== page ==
If the physical presence hurdle can be overcome, said a source at a state-run bank, WeBank and ZBIC might be able to sign up millions of clients.

"We hope to work out a set of rules for long-distance account opening based on WeBank's studies," said a central bank official. "It would apply to Internet and commercial banks. Then the dispute would be settled."

Underserved Sector

Face recognition technology and data mining were used to assess the Shenzhen trucker's creditworthiness before he got the loan from WeBank. He did not have to put up collateral and agreed to a 7.5 percent interest rate.

Xu is the kind of customer that WeBank wants. Gu, the chairman, said the bank is aiming for a customer base that includes young urbanites, blue-collar workers, and small businesses, many of whom may not be eligible for loans through traditional banks.

About 500 million low- and middle-income Chinese do not have credit records, and thus might be hard-pressed to qualify for traditional bank loans, according to the central bank.

A WeBank source said a survey of one company's young employeesall born in the 1990swould be interested in borrowing about 50,000 yuan every year. But they're able to borrow only about 5 percent of what they want from banks.

"This is a huge market," said a WeBank source. "We need to find out how to reach it."

One way might be through a WeBank product called WeCash, which would offer small loans quickly to select customers.

Meanwhile, ZICB is getting help from Alibaba to connect the bank to Alipay, which has about 300 million users. These users may use the service to pay for movies, restaurant meals, hotels, and taxis.

Tencent is luring businesses to connect with its WeChat users. The company hopes to make WeChat a platform for accessing all kinds of services, including financing and payments.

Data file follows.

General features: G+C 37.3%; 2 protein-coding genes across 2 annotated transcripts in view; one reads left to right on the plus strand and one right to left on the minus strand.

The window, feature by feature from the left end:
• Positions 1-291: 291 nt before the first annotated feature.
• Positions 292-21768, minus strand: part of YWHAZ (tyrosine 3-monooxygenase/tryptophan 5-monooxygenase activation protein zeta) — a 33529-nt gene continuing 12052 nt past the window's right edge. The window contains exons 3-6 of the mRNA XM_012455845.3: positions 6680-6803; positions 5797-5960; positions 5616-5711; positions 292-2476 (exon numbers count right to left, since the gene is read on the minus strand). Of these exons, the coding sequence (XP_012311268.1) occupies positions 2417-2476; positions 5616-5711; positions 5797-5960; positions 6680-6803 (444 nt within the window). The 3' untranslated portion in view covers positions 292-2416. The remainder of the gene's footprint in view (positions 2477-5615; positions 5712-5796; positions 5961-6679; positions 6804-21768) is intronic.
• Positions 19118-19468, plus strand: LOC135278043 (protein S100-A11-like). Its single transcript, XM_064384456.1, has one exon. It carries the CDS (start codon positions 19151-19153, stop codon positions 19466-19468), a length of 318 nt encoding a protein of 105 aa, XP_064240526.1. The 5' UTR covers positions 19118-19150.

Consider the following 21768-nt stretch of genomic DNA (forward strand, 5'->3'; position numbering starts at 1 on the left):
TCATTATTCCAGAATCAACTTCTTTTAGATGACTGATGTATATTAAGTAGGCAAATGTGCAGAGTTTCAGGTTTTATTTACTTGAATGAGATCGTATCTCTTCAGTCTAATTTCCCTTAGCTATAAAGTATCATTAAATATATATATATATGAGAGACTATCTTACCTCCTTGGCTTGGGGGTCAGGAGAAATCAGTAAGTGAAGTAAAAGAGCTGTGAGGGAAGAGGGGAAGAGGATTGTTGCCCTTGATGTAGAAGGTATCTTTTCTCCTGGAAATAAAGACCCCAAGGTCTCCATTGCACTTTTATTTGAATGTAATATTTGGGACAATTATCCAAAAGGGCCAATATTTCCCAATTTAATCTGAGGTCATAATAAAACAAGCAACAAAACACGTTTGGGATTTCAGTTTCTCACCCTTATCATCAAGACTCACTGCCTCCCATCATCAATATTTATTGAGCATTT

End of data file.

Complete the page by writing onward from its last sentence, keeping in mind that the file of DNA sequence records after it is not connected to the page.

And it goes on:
Internet companies are closer to the services needed by customers, and that's their advantage" over traditional banks, said an online banking expert at a state-run bank. "Internet banks will serve customers who have higher potential for cash flow in the future. Traditional banks are eyeing on high-wealth customers, but this group will shrink in the future."

Another business channel for Internet banks involved credit-data sharing. On January 5, the central bank gave eight companies including Tencent and Ant permission to pursue personal credit data businesses. These companies are likely to be the first to run commercial operations that collect and analyze individual and business credit data, most of which is now controlled by the central bank.

An Ant subsidiary called Sesame Credit Management Co. is offering credit ratings on people and companies that use Alibaba services. The data base includes details about more than 300 million people and 37 million small to medium-sized enterprises that have done business through Alibaba's e-commerce platforms.

And a senior payment operations director at Tencent, Wu Dan, said the company can analyze potential clients for loan default risks based on data collected from online gaming and social networks.